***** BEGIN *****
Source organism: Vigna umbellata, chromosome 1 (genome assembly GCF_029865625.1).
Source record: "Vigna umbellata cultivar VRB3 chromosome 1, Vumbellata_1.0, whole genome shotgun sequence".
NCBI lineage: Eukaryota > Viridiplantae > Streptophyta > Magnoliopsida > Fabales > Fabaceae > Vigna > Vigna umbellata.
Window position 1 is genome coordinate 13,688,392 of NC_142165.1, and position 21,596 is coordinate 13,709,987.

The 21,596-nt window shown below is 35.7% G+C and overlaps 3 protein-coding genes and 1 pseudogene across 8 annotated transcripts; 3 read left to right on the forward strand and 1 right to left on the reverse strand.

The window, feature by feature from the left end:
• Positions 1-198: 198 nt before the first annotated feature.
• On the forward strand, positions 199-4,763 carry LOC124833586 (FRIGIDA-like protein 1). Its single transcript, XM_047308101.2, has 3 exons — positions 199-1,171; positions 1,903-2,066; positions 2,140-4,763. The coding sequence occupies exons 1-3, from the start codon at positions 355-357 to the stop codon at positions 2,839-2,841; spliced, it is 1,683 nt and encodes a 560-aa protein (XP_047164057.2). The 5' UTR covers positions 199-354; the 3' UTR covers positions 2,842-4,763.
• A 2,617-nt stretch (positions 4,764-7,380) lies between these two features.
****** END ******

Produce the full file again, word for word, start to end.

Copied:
Source organism: Vigna umbellata, chromosome 1 (genome assembly GCF_029865625.1).
Source record: "Vigna umbellata cultivar VRB3 chromosome 1, Vumbellata_1.0, whole genome shotgun sequence".
NCBI lineage: Eukaryota > Viridiplantae > Streptophyta > Magnoliopsida > Fabales > Fabaceae > Vigna > Vigna umbellata.
Window position 1 is genome coordinate 13,688,392 of NC_142165.1, and position 21,596 is coordinate 13,709,987.

The 21,596-nt window shown below is 35.7% G+C and overlaps 3 protein-coding genes and 1 pseudogene across 8 annotated transcripts; 3 read left to right on the forward strand and 1 right to left on the reverse strand.

The window, feature by feature from the left end:
• Positions 1-198: 198 nt before the first annotated feature.
• On the forward strand, positions 199-4,763 carry LOC124833586 (FRIGIDA-like protein 1). Its single transcript, XM_047308101.2, has 3 exons — positions 199-1,171; positions 1,903-2,066; positions 2,140-4,763. The coding sequence occupies exons 1-3, from the start codon at positions 355-357 to the stop codon at positions 2,839-2,841; spliced, it is 1,683 nt and encodes a 560-aa protein (XP_047164057.2). The 5' UTR covers positions 199-354; the 3' UTR covers positions 2,842-4,763.
• A 2,617-nt stretch (positions 4,764-7,380) lies between these two features.